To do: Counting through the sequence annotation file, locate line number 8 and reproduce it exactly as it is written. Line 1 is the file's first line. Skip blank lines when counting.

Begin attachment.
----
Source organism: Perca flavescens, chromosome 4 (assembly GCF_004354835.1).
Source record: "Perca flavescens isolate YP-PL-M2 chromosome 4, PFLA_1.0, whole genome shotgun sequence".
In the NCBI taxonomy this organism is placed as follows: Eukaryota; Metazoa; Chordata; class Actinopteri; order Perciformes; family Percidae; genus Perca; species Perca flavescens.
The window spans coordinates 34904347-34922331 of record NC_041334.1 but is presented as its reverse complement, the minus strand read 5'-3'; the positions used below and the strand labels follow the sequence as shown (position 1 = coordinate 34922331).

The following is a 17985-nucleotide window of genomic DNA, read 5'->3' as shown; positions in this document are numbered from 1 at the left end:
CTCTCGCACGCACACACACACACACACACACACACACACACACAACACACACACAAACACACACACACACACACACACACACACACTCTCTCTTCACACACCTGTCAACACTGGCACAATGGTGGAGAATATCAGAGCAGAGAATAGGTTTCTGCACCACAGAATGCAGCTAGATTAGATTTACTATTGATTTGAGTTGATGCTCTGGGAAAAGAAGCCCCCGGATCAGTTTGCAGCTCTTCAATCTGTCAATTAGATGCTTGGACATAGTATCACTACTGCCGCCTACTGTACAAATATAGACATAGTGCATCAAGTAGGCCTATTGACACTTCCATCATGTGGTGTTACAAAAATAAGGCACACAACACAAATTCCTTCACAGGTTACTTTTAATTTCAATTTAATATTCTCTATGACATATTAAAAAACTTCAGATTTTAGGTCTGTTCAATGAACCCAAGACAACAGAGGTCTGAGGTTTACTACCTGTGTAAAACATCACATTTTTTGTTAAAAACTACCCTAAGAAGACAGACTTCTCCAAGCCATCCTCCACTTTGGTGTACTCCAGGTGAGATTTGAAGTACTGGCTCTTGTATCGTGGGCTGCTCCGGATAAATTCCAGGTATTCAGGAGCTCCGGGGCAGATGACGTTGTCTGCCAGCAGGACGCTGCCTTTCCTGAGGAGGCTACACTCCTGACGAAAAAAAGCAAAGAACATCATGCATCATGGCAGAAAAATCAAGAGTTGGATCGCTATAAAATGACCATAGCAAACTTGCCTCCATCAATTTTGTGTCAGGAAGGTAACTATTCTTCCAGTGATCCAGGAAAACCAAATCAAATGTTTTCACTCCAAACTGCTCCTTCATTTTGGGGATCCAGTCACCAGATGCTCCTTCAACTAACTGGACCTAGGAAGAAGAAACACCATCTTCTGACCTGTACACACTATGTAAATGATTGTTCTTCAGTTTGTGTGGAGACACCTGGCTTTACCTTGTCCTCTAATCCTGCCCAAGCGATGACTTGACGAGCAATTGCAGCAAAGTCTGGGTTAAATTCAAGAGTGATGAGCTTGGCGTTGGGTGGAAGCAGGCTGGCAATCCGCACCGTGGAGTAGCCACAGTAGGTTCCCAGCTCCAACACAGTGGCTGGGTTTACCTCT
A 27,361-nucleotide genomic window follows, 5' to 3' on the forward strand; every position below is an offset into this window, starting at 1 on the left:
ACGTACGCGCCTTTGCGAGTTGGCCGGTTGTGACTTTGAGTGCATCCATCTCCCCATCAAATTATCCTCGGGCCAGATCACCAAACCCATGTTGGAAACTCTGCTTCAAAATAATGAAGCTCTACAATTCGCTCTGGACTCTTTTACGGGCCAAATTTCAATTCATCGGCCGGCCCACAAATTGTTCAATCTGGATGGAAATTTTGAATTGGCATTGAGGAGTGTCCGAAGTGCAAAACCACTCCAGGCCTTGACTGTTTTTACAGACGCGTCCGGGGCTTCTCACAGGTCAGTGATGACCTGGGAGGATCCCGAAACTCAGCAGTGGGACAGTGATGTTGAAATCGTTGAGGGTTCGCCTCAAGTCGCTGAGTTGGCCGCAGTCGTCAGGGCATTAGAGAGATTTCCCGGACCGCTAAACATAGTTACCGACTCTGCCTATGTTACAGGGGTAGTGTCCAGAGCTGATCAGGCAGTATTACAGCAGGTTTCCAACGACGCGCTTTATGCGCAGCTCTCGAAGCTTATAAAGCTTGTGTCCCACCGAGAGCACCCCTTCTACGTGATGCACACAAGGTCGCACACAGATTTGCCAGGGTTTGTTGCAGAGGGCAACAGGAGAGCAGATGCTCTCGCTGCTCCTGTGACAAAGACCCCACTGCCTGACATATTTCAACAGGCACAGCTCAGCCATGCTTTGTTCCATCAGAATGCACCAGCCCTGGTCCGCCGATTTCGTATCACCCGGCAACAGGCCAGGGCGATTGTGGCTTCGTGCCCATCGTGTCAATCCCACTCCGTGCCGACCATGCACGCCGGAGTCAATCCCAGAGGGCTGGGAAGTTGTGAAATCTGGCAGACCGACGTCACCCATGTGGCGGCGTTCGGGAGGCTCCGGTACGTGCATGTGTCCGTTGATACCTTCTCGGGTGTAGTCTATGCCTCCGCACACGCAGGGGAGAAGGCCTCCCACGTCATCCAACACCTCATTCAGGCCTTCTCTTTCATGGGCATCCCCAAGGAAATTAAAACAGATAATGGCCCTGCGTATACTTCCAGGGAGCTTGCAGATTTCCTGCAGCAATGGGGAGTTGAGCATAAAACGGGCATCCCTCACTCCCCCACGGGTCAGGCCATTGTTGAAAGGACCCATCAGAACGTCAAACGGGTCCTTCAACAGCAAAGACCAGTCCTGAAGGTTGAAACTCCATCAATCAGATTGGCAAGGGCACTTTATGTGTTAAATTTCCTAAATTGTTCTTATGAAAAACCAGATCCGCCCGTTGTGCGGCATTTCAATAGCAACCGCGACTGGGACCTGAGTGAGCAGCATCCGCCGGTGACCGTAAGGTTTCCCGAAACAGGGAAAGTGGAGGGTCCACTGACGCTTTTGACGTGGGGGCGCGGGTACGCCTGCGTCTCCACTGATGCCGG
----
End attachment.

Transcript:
ACGTACGCGCCTTTGCGAGTTGGCCGGTTGTGACTTTGAGTGCATCCATCTCCCCATCAAATTATCCTCGGGCCAGATCACCAAACCCATGTTGGAAACTCTGCTTCAAAATAATGAAGCTCTACAATTCGCTCTGGACTCTTTTACGGGCCAAATTTCAATTCATCGGCCGGCCCACAAATTGTTCAATCTGGATGGAAATTTTGAATTGGCATTGAGGAGTGTCCGAAGTGCAAAACCACTCCAGGCCTTGACTGTTTTTACAGACGCGTCCGGGGCTTCTCACAGGTCAGTGATGACCTGGGAGGATCCCGAAACTCAGCAGTGGGACAGTGATGTTGAAATCGTTGAGGGTTCGCCTCAAGTCGCTGAGTTGGCCGCAGTCGTCAGGGCATTAGAGAGATTTCCCGGACCGCTAAACATAGTTACCGACTCTGCCTATGTTACAGGGGTAGTGTCCAGAGCTGATCAGGCAGTATTACAGCAGGTTTCCAACGACGCGCTTTATGCGCAGCTCTCGAAGCTTATAAAGCTTGTGTCCCACCGAGAGCACCCCTTCTACGTGATGCACACAAGGTCGCACACAGATTTGCCAGGGTTTGTTGCAGAGGGCAACAGGAGAGCAGATGCTCTCGCTGCTCCTGTGACAAAGACCCCACTGCCTGACATATTTCAACAGGCACAGCTCAGCCATGCTTTGTTCCATCAGAATGCACCAGCCCTGGTCCGCCGATTTCGTATCACCCGGCAACAGGCCAGGGCGATTGTGGCTTCGTGCCCATCGTGTCAATCCCACTCCGTGCCGACCATGCACGCCGGAGTCAATCCCAGAGGGCTGGGAAGTTGTGAAATCTGGCAGACCGACGTCACCCATGTGGCGGCGTTCGGGAGGCTCCGGTACGTGCATGTGTCCGTTGATACCTTCTCGGGTGTAGTCTATGCCTCCGCACACGCAGGGGAGAAGGCCTCCCACGTCATCCAACACCTCATTCAGGCCTTCTCTTTCATGGGCATCCCCAAGGAAATTAAAACAGATAATGGCCCTGCGTATACTTCCAGGGAGCTTGCAGATTTCCTGCAGCAATGGGGAGTTGAGCATAAAACGGGCATCCCTCACTCCCCCACGGGTCAGGCCATTGTTGAAAGGACCCATCAGAACGTCAAACGGGTCCTTCAACAGCAAAGACCAGTCCTGAAGGTTGAAACTCCATCAATCAGATTGGCAAGGGCACTTTATGTGTTAAATTTCCTAAATTGTTCTTATGAAAAACCAGATCCGCCCGTTGTGCGGCATTTCAATAGCAACCGCGACTGGGACCTGAGTGAGCAGCATCCGCCGGTGACCGTAAGGTTTCCCGAAACAGGGAAAGTGGAGGGTCCACTGACGCTTTTGACGTGGGGGCGCGGGTACGCCTGCGTCTCCACTGATGCCGG